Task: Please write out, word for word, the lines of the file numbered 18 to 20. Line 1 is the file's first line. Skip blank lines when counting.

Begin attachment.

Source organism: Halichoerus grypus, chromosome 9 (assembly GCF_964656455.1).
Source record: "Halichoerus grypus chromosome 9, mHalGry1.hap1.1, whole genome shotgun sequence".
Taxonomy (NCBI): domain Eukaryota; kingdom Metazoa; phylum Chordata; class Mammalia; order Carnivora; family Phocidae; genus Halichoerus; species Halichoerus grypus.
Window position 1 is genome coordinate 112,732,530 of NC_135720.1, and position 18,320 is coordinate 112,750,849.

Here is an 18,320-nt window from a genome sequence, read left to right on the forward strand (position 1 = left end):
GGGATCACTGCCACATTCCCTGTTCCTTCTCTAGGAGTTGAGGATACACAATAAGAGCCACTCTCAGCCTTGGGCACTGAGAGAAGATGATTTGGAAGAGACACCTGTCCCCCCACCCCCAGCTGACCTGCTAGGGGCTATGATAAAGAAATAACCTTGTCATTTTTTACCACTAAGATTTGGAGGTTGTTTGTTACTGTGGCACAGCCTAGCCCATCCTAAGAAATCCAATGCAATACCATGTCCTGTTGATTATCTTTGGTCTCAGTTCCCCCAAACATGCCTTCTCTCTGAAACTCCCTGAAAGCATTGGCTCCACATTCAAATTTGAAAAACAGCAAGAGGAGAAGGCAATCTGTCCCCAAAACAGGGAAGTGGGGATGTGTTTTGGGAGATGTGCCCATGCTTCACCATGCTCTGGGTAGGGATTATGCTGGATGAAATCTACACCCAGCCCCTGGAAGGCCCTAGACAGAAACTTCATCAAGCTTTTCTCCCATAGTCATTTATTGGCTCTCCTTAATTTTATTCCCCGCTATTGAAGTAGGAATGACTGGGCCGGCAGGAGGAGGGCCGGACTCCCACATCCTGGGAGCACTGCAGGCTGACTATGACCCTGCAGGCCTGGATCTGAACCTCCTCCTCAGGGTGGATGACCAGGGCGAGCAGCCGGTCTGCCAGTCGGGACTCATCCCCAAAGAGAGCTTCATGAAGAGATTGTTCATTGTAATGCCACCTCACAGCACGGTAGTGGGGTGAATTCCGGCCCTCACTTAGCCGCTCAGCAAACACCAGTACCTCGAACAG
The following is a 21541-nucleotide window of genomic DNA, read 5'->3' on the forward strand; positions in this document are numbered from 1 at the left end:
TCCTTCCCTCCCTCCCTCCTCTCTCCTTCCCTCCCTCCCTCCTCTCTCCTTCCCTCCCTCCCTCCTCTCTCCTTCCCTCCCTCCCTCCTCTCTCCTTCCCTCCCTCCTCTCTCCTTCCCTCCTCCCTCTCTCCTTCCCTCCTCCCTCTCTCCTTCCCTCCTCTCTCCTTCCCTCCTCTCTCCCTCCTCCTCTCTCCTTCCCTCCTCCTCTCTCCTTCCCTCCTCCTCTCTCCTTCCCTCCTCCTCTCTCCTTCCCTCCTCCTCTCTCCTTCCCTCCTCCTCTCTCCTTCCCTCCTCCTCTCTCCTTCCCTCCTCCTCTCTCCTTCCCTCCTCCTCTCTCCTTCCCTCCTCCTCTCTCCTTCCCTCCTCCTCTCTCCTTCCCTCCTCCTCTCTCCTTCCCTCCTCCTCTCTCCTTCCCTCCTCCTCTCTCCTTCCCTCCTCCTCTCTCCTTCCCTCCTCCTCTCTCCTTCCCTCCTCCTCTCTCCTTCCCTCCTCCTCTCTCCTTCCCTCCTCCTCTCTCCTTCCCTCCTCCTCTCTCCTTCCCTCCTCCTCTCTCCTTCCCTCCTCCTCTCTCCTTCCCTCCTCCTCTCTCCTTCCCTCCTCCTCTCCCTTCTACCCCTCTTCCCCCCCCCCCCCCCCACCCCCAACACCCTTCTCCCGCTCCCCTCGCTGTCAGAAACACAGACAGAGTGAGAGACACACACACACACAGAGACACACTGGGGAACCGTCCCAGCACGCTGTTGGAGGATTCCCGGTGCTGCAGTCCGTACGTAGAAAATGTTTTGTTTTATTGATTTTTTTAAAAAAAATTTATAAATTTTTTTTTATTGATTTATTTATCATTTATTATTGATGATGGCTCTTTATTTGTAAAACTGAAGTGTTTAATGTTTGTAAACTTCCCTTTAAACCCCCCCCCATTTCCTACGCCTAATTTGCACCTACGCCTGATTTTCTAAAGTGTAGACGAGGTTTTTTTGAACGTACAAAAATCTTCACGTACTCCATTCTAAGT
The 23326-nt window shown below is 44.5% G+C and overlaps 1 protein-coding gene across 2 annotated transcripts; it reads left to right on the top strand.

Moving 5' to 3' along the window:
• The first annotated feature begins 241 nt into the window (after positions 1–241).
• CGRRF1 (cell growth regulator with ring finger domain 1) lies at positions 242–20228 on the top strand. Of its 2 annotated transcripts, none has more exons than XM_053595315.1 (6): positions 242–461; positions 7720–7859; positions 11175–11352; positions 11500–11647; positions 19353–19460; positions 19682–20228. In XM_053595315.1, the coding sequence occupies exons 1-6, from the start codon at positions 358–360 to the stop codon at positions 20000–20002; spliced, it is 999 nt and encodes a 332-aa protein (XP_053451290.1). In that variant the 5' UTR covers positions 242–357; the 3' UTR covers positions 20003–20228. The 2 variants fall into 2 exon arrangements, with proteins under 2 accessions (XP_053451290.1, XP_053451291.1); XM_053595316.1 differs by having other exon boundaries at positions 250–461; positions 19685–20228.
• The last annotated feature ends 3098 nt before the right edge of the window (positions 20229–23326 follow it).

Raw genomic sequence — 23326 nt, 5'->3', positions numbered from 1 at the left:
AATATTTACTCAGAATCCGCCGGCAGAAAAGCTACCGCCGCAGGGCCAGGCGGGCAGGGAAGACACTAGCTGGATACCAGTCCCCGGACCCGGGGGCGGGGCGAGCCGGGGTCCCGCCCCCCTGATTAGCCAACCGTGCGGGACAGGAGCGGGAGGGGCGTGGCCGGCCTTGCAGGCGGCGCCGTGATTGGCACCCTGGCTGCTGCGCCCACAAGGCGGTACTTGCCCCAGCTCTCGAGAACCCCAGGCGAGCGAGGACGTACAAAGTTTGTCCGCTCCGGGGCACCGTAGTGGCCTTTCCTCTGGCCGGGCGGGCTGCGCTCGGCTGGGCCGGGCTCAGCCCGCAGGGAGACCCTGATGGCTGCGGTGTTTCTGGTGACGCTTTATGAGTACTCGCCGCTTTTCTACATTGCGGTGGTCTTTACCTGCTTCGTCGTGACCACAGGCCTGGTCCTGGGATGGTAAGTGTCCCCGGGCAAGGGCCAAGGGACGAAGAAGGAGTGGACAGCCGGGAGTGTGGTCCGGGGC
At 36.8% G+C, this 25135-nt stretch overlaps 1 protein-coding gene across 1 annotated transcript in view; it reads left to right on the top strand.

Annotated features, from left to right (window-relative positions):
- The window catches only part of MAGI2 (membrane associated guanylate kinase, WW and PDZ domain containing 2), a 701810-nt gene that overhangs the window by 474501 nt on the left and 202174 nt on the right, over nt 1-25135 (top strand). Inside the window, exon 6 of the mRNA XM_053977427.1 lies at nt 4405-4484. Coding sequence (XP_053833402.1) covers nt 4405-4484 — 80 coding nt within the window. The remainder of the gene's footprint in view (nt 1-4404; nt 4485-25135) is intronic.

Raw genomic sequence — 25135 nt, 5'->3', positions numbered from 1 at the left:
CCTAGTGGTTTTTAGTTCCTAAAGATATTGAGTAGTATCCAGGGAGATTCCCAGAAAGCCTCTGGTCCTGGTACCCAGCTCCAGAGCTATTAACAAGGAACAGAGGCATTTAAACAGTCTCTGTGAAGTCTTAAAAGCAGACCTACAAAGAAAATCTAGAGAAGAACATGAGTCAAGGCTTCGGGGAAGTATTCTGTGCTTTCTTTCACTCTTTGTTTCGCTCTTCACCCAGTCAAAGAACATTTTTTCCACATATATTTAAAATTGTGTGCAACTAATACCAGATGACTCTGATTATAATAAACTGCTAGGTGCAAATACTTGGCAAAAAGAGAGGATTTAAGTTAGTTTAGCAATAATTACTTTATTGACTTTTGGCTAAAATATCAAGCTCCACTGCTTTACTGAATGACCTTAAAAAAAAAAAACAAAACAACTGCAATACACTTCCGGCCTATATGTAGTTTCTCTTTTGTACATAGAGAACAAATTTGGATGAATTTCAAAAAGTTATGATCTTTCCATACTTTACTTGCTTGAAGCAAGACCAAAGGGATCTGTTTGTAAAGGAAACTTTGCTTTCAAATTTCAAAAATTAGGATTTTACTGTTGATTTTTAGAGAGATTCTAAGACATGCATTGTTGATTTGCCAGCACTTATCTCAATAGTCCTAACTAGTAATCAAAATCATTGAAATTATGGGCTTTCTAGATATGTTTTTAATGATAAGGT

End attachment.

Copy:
- The window catches only part of MAGI2 (membrane associated guanylate kinase, WW and PDZ domain containing 2), a 701810-nt gene that overhangs the window by 474501 nt on the left and 202174 nt on the right, over nt 1-25135 (top strand). Inside the window, exon 6 of the mRNA XM_053977427.1 lies at nt 4405-4484. Coding sequence (XP_053833402.1) covers nt 4405-4484 — 80 coding nt within the window. The remainder of the gene's footprint in view (nt 1-4404; nt 4485-25135) is intronic.

Raw genomic sequence — 25135 nt, 5'->3', positions numbered from 1 at the left:
CCTAGTGGTTTTTAGTTCCTAAAGATATTGAGTAGTATCCAGGGAGATTCCCAGAAAGCCTCTGGTCCTGGTACCCAGCTCCAGAGCTATTAACAAGGAACAGAGGCATTTAAACAGTCTCTGTGAAGTCTTAAAAGCAGACCTACAAAGAAAATCTAGAGAAGAACATGAGTCAAGGCTTCGGGGAAGTATTCTGTGCTTTCTTTCACTCTTTGTTTCGCTCTTCACCCAGTCAAAGAACATTTTTTCCACATATATTTAAAATTGTGTGCAACTAATACCAGATGACTCTGATTATAATAAACTGCTAGGTGCAAATACTTGGCAAAAAGAGAGGATTTAAGTTAGTTTAGCAATAATTACTTTATTGACTTTTGGCTAAAATATCAAGCTCCACTGCTTTACTGAATGACCTTAAAAAAAAAAAACAAAACAACTGCAATACACTTCCGGCCTATATGTAGTTTCTCTTTTGTACATAGAGAACAAATTTGGATGAATTTCAAAAAGTTATGATCTTTCCATACTTTACTTGCTTGAAGCAAGACCAAAGGGATCTGTTTGTAAAGGAAACTTTGCTTTCAAATTTCAAAAATTAGGATTTTACTGTTGATTTTTAGAGAGATTCTAAGACATGCATTGTTGATTTGCCAGCACTTATCTCAATAGTCCTAACTAGTAATCAAAATCATTGAAATTATGGGCTTTCTAGATATGTTTTTAATGATAAGGT